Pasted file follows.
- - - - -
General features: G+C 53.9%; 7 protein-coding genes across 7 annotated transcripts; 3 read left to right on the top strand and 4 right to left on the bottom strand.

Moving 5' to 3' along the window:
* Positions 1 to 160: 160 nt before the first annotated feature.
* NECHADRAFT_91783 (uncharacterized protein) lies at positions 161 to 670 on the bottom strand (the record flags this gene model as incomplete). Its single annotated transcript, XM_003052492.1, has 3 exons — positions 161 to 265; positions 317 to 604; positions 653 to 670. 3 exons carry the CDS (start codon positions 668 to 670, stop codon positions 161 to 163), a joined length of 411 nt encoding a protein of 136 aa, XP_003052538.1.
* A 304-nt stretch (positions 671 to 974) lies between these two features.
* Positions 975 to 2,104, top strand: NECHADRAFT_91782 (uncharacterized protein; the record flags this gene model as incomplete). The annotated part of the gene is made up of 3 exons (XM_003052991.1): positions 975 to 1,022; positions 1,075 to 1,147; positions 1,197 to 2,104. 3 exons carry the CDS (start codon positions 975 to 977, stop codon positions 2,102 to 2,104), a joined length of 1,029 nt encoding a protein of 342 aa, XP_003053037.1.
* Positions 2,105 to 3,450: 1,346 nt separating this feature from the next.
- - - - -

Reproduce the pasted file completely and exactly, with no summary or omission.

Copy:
General features: G+C 53.9%; 7 protein-coding genes across 7 annotated transcripts; 3 read left to right on the top strand and 4 right to left on the bottom strand.

Moving 5' to 3' along the window:
* Positions 1 to 160: 160 nt before the first annotated feature.
* NECHADRAFT_91783 (uncharacterized protein) lies at positions 161 to 670 on the bottom strand (the record flags this gene model as incomplete). Its single annotated transcript, XM_003052492.1, has 3 exons — positions 161 to 265; positions 317 to 604; positions 653 to 670. 3 exons carry the CDS (start codon positions 668 to 670, stop codon positions 161 to 163), a joined length of 411 nt encoding a protein of 136 aa, XP_003052538.1.
* A 304-nt stretch (positions 671 to 974) lies between these two features.
* Positions 975 to 2,104, top strand: NECHADRAFT_91782 (uncharacterized protein; the record flags this gene model as incomplete). The annotated part of the gene is made up of 3 exons (XM_003052991.1): positions 975 to 1,022; positions 1,075 to 1,147; positions 1,197 to 2,104. 3 exons carry the CDS (start codon positions 975 to 977, stop codon positions 2,102 to 2,104), a joined length of 1,029 nt encoding a protein of 342 aa, XP_003053037.1.
* Positions 2,105 to 3,450: 1,346 nt separating this feature from the next.